A FARMING family's diversification into selling raw milk has earned a 2016 National Trust Fine Farm Produce award.

Richard Park, a third generation farmer from Low Sizergh Farm near Kendal, picked up the accolade at BBC Countryfile Live at Blenheim Palace in Oxfordshire.

The awards celebrate the very best produce from the National Trust’s 1,500 tenant farmers and estates across England, Wales and Northern Ireland.

Products not only have to excel in taste, but entrants also have to pass environmental standards and guarantee the quality and origin of ingredients and high standards of production.

Mr Park, who looks after the 341 acre farm, its 170 cows, 700 hens and 200 sheep, said the award recognised everything that was important to the family.

"That includes celebrating wonderful local produce, connecting people to the place where their food comes from and taking good care of the land and its livestock," he said.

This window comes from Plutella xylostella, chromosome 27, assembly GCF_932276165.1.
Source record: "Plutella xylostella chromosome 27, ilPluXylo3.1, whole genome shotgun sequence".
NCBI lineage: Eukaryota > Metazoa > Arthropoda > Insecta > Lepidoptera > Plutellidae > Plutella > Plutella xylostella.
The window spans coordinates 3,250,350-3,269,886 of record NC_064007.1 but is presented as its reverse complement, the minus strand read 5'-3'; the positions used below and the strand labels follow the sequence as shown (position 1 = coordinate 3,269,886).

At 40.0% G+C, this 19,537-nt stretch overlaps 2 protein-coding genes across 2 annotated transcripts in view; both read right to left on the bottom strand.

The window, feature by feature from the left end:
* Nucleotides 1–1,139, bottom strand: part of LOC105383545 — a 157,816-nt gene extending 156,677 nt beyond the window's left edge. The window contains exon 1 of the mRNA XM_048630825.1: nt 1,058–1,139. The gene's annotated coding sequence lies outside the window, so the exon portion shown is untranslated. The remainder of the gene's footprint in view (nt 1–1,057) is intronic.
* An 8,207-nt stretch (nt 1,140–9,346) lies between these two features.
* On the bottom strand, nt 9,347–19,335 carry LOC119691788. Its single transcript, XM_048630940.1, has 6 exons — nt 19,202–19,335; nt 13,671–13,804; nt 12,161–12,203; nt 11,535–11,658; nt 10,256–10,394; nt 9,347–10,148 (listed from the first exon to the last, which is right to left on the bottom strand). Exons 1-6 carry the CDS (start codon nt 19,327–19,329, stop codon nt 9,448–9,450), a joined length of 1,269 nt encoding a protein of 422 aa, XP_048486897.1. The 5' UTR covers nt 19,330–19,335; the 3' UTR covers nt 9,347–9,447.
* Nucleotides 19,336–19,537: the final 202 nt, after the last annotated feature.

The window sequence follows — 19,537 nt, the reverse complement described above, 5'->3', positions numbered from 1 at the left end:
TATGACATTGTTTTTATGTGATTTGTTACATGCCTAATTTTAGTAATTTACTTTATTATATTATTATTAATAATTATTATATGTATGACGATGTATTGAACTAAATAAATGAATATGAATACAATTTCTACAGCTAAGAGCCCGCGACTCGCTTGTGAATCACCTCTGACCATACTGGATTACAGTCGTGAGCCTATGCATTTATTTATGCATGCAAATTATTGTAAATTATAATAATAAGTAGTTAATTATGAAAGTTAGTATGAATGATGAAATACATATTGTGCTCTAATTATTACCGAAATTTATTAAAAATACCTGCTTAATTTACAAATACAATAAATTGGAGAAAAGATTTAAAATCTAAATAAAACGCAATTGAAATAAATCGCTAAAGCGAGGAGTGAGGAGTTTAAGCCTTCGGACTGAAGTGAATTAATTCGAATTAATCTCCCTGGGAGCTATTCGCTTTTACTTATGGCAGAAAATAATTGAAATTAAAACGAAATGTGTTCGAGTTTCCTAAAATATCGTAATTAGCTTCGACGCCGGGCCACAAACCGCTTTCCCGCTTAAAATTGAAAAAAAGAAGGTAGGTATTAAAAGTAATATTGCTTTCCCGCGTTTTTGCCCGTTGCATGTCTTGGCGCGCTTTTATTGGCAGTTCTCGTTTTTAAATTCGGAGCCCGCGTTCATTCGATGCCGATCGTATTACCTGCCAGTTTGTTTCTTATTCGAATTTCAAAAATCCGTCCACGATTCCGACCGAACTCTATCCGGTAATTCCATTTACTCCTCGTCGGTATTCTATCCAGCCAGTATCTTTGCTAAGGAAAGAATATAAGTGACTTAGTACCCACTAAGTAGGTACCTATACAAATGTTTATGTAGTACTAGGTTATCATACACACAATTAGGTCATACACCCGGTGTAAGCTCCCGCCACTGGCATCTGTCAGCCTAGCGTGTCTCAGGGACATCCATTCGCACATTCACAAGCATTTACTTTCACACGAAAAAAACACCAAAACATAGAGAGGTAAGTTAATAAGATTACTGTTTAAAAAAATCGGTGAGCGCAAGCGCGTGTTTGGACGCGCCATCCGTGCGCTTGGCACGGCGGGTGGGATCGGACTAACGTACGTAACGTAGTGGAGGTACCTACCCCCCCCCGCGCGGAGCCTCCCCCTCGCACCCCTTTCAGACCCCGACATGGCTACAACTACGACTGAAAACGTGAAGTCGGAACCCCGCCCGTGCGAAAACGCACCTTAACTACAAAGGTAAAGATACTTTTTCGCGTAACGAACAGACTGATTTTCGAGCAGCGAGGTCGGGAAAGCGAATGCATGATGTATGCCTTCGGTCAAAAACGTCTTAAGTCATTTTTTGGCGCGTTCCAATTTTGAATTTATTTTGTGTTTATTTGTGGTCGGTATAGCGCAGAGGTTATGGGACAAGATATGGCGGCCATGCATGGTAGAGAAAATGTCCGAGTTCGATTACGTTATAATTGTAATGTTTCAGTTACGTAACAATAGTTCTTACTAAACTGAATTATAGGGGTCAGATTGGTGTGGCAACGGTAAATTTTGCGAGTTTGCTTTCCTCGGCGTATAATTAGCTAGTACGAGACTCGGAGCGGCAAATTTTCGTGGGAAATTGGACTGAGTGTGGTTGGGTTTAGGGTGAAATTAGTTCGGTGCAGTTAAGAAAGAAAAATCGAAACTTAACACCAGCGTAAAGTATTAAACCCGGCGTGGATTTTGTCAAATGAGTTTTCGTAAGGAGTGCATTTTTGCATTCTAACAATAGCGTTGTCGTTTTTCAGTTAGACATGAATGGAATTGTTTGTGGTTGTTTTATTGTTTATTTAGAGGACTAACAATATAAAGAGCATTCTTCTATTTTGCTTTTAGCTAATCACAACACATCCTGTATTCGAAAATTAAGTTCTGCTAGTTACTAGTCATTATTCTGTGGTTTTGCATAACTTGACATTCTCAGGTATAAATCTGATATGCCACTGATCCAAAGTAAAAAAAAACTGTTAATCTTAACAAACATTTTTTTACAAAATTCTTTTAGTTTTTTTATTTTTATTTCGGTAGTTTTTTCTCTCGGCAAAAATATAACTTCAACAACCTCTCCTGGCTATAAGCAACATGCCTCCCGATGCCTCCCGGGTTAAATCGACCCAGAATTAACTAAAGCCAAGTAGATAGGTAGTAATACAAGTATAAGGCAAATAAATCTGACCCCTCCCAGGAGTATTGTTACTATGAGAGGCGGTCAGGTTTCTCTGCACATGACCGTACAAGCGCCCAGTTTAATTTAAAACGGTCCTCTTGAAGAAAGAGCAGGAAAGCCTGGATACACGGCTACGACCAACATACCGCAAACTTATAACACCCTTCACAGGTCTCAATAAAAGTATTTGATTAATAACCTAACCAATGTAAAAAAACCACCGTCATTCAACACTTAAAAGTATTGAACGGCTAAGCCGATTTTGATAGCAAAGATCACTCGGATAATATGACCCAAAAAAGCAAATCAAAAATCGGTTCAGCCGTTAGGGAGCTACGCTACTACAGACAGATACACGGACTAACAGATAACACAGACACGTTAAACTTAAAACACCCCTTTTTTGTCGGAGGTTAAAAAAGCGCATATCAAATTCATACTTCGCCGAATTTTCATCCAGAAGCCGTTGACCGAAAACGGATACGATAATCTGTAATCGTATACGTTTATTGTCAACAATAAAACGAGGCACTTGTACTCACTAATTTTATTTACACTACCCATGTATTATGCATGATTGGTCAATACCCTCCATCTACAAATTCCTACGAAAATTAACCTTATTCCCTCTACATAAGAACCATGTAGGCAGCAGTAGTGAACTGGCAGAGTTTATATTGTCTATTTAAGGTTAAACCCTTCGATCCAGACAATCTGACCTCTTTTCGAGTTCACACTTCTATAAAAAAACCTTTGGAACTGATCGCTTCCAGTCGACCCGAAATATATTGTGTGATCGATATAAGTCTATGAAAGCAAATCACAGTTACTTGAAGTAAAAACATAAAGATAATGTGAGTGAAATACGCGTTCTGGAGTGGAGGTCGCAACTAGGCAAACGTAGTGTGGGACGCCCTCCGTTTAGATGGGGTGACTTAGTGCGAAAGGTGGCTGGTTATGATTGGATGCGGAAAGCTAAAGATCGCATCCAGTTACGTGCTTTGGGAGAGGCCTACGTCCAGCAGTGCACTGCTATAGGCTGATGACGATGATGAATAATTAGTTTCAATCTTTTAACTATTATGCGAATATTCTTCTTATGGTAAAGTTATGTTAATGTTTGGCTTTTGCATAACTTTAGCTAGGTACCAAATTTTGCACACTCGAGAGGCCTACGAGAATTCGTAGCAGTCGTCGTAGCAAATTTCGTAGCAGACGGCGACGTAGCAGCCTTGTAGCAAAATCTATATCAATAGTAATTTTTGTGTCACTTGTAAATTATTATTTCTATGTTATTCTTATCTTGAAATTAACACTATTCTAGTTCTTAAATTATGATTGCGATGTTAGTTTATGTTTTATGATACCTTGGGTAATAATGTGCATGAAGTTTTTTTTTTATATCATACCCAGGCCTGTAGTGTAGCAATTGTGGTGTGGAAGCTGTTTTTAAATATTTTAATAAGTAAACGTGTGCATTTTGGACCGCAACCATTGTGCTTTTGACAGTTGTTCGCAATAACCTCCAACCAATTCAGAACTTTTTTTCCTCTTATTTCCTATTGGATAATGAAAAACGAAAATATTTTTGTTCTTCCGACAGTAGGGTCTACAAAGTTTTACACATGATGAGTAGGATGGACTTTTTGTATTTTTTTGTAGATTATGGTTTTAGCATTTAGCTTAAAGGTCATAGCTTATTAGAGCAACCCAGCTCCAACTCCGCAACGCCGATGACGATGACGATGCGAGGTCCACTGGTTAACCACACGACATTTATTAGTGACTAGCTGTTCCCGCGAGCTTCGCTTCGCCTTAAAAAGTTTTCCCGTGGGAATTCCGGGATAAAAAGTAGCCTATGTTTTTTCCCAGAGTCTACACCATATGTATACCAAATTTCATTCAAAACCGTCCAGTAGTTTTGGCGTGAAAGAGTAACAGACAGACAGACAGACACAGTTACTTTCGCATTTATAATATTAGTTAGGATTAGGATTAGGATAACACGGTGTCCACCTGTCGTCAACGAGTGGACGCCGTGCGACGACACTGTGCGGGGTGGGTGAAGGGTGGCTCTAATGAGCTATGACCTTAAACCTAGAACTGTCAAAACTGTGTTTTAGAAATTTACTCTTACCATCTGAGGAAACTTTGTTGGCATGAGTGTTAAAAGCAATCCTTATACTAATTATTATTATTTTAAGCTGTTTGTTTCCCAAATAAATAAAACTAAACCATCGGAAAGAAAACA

"Raw milk is milk that is straight from the cow – it has not been pasteurised or homogenised. You can detect subtle changes in its flavour depending on the time of year and the cow’s diet. Its taste and nutritional value make it popular with those on certain diets, fitness enthusiasts and people who remember the taste of green top milk."

The farm’s Holstein and Swedish Red dairy cows produce 1.4 million litres of milk a year of which 20,000 litres is turned into cheese and 5,000 litres into ice cream.

The vending machine, which was installed in March, is just yards from the milking parlour with sales exceeding expectations by averaging 60 to 70 litres a day.

"It’s quickly proved to be a popular and good investment," said Mr Park. "We get £1.30p per litre compared to £0.23p for the milk which we sell to a co-operative. Plus there’s another benefit. I get first hand feed-back from customers at the farm – something which doesn’t happen with commercial collections.

Diversification is a family tradition. Mr Park's grandfather turned some of the milk into butter and sold it at Kendal market in the 1930s. His parents opened livery facilities and pick your own strawberries and, during the 1990s, opened a farm shop, tea room, farm trail and orchards.

"In 2002 Growing Well, a mental health charity, started operating from the farm," said Mr Park. "Diversification has been a way of life for us for at least three generations allowing the farm to prosper."